There are too many people who miss the message. At the end of last week’s Torah reading we see a whole nation that missed it—Amalek, the archenemy of the Jewish people. Amalek also heard about the 10 Plagues and the splitting of the Red Sea. Their response? Attack the Jewish people. Yitro was aware of the same miracles and Vayishma—he listened to Gd’s message and it changed his life. According to the Midrash, Yitro had tried every form of idolatry of his time. He searched and searched till he came to the conclusion that Judaism was the path of Truth.
My friends, Gd sends us messages all the time. How will we respond to those messages? Will we be like Yitro or Amalek. Both became aware of the same events yet their responses differed radically.
The human brain has 10 trillion connections. If we would take all the media and telecommunication companies in the world, all the satellites, all the wiring, all the phone numbers in the entire world…take all of these together and it would not reach even 1% of the brain of one human being! Is it possible that this amazing creation came about by chance? One can look at the brain and see the miracles of Gd and respond like Yitro…or one can be an Amalek, close one’s eyes to the truth and say there is no Gd.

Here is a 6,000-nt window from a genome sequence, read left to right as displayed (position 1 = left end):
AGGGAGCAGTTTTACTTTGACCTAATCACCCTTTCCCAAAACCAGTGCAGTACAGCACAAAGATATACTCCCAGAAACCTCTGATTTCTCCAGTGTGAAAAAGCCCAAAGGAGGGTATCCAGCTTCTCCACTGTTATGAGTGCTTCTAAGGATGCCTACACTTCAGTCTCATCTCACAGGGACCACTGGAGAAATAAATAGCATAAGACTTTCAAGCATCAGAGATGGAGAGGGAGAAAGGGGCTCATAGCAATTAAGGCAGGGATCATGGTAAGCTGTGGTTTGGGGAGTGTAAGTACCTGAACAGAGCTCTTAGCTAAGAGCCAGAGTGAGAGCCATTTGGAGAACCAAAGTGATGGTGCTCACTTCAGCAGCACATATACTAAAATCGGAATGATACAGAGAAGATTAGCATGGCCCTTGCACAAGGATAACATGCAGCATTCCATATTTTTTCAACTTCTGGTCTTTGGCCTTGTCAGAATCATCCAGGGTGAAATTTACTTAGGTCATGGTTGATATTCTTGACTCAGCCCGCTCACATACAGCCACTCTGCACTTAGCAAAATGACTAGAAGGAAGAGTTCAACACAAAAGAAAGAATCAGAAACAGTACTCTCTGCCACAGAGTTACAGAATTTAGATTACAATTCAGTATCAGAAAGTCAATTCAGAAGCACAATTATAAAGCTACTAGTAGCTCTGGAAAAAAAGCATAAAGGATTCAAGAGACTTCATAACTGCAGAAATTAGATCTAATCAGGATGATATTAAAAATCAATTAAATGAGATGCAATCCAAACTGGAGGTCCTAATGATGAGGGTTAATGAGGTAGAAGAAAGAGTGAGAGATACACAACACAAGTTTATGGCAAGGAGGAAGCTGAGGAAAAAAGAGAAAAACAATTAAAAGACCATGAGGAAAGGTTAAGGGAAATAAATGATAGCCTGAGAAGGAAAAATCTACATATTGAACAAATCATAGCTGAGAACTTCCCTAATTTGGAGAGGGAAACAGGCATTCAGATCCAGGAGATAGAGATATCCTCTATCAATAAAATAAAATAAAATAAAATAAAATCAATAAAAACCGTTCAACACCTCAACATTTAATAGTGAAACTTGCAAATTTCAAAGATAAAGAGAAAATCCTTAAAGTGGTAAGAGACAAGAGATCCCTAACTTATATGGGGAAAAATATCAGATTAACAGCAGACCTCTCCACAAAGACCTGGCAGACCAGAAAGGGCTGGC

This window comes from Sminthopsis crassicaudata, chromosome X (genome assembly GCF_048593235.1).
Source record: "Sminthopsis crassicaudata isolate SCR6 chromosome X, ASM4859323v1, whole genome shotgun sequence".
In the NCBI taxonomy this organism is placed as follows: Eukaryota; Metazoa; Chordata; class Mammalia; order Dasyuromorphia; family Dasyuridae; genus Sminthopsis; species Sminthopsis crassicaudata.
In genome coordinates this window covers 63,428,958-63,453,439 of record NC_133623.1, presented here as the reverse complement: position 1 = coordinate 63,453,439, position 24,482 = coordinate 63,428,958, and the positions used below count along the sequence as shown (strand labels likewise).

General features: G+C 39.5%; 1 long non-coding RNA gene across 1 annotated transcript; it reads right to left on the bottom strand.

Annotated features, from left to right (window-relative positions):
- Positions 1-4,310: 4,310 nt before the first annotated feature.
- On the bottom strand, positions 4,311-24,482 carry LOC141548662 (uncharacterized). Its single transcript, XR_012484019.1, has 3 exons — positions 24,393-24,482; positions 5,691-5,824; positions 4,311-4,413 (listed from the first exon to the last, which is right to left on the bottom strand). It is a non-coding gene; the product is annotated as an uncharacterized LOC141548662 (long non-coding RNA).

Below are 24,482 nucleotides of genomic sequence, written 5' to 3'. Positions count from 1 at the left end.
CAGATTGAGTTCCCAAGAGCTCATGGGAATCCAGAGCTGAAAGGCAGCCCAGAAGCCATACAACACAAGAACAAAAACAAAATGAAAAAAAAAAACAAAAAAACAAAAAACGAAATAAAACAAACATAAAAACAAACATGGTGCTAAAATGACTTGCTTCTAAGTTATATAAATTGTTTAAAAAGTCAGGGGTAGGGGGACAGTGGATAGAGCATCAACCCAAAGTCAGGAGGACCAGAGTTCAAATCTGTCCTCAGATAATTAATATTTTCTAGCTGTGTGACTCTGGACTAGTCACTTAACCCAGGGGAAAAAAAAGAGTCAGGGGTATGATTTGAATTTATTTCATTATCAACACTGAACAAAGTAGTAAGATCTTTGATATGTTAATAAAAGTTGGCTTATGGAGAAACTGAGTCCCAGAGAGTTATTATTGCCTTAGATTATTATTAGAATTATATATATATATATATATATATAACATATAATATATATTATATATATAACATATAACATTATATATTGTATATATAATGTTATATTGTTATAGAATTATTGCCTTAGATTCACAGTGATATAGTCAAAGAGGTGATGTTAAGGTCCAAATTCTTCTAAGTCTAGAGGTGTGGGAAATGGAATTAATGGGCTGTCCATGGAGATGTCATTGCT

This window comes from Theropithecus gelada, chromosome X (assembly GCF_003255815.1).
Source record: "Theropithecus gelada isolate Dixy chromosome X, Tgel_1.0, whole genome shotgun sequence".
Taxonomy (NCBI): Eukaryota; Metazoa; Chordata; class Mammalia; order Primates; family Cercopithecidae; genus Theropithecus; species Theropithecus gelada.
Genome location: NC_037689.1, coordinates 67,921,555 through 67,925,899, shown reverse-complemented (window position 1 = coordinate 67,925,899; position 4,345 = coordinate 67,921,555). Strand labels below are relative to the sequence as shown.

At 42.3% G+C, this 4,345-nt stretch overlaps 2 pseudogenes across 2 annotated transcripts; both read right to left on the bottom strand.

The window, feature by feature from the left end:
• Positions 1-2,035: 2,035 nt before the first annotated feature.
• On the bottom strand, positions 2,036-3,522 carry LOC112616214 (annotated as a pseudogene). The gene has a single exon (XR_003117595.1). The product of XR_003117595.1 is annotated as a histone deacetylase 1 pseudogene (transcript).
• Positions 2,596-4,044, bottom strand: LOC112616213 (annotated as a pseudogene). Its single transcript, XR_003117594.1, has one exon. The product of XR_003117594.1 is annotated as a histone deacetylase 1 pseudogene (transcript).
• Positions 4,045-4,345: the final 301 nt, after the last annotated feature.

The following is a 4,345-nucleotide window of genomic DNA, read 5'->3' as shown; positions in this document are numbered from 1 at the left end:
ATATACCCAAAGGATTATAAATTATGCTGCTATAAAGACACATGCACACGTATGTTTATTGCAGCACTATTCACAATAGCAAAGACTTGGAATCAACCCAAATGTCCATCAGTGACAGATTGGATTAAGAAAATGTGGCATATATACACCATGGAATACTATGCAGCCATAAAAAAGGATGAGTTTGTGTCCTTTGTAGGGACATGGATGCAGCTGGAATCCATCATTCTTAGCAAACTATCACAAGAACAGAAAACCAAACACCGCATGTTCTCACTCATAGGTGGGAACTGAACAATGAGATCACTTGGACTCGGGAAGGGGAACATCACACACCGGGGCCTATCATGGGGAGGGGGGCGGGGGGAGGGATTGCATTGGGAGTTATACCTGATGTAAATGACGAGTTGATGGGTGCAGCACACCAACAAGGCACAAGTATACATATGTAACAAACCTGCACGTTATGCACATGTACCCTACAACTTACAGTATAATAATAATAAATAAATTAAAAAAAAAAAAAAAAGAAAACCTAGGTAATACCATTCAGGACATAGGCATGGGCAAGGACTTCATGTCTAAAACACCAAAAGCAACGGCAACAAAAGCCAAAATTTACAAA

Gd’s messages are all around us; we just have to notice. Perhaps this is why the reading is called Yitro—after one who was searching for Truth, paid attention and listened to it when it stared him in the face. My friends, we have to listen for the Truth, be receptive to it and even be open to change who we are based on the messages that Gd sends us.
In honor of George Washington’s birthday I’d like to share a story with you. There’s this family that lives on a farm. The father calls his 3 sons, Anthony, Louis and Nick, into the kitchen. He says to them, “Which one of you pushed the outhouse into the river?”
“Not I,” replied Anthony.
“Nor me,” Louis said.
“It wasn't me either, father,” said Nick.
So the father says, “I want to tell you a story about George Washington. One day George Washington’s father gave him a hatchet. Then, George Washington chopped down his father’s favorite cherry tree. George Washington’s father asked, ‘George, who chopped down my favorite cherry tree?’ George Washington said, ‘Father, I cannot tell a lie, it was me.’ So George Washington’s father hugged and kissed his son for being honest with him.”
Then Anthony said, “Father, I, like George Washington, cannot tell a lie, I pushed the outhouse into the river.” The father takes off his belt and starts beating him. After he got the beating Anthony says, “But father, I was honest like George Washington.”
The father replies, “But George Washington’s father wasn’t in the cherry tree when he chopped it down!”
Yes Anthony heard his father’s George Washington story, but he didn’t realize how different his story was just as he didn’t pay attention to see if the outhouse was occupied when he pushed it into the river.